In May, 2000, out of the blue, they announced a rebalancing of 50% of the constituent names in their index. Their goal was to make the index more like the American NASDAQ, the flavor of the day. So they dumped a lot of old, traditional industrial names and replaced them with technology highfliers.

Unfortunately, they did this literally weeks after the US Dotcom bubble busted. The move turbocharged the collapse of the Nikkei, probably causing it to fall an extra 8,000 points or more than it should have.

Without such a brilliant move as this, the Nikkei bear market would have bottomed at 15,000 instead of the 7,000 we eventually got. The additional loss of stock collateral and capital probably cost Japan an extra lost decade of economic growth.

So for those of you who bemoan the Dow rebalancings, you should really be giving thanks for small graces.

SPX 7-3-14

INDU 7-3-14

NIKK 2-28-03Rebalancing? Yikes!

 

CAT 7-3-14Miss This One, And You?re Toast

 

Changes in DowIt Truly is a Stock Picker?s Market

 

Mickey MouseThe Key to Your 2014 Performance

Taking Profits on Caterpillar

So, I?m sitting here in my Turkish redoubt, fighting off unusually aggressive flies and going over my charts. It?s further proof that no matter where in the world you travel, work follows you.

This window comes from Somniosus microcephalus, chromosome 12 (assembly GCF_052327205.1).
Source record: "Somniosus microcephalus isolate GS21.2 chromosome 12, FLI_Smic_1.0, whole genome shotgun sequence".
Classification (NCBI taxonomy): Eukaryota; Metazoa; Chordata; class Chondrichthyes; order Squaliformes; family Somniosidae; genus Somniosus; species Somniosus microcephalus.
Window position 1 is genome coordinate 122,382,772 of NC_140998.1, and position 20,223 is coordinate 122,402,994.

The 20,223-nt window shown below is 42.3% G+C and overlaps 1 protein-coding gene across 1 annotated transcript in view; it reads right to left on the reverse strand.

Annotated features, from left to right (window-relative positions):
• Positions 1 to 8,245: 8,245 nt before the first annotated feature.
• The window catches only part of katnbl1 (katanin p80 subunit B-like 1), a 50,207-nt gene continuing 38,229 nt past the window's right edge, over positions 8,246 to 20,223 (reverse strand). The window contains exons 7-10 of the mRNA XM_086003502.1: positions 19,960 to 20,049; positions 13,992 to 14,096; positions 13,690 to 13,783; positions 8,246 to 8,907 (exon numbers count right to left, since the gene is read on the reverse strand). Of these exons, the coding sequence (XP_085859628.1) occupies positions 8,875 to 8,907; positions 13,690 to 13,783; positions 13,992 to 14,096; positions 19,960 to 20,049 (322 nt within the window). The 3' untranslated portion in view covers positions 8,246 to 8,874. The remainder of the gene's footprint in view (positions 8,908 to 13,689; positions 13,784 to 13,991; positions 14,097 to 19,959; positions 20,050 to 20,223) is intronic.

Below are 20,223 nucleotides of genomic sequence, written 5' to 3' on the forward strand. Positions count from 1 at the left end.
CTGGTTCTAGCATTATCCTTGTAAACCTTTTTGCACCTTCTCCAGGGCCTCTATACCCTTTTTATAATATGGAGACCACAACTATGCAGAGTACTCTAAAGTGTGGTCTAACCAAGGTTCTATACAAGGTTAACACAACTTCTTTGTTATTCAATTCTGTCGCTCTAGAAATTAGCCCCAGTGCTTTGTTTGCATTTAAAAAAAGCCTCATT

There is truly no rest for the wicked.

As a respite, I have the Best of the Guess Who playing on iTunes.

I noticed that the market priced our Caterpillar (CAT) July, 2014 $97.50-$100 in-the-money bull call spread at $2.50 at last night?s close. This is despite the options still having ten days left to the July 18 expiration. This means that the market is effectively pricing the inverse, the Caterpillar (CAT) July, 2014 $97.50-$100 in-the-money bear put spread at zero.

It?s not just Caterpillar that is doing this. I see this happening across the market, where downside protection is being thrown away for nothing. I see anomalies like this happening from time to time, but not very often. Think of it as complacency in the extreme, on adrenaline and with a turbocharger.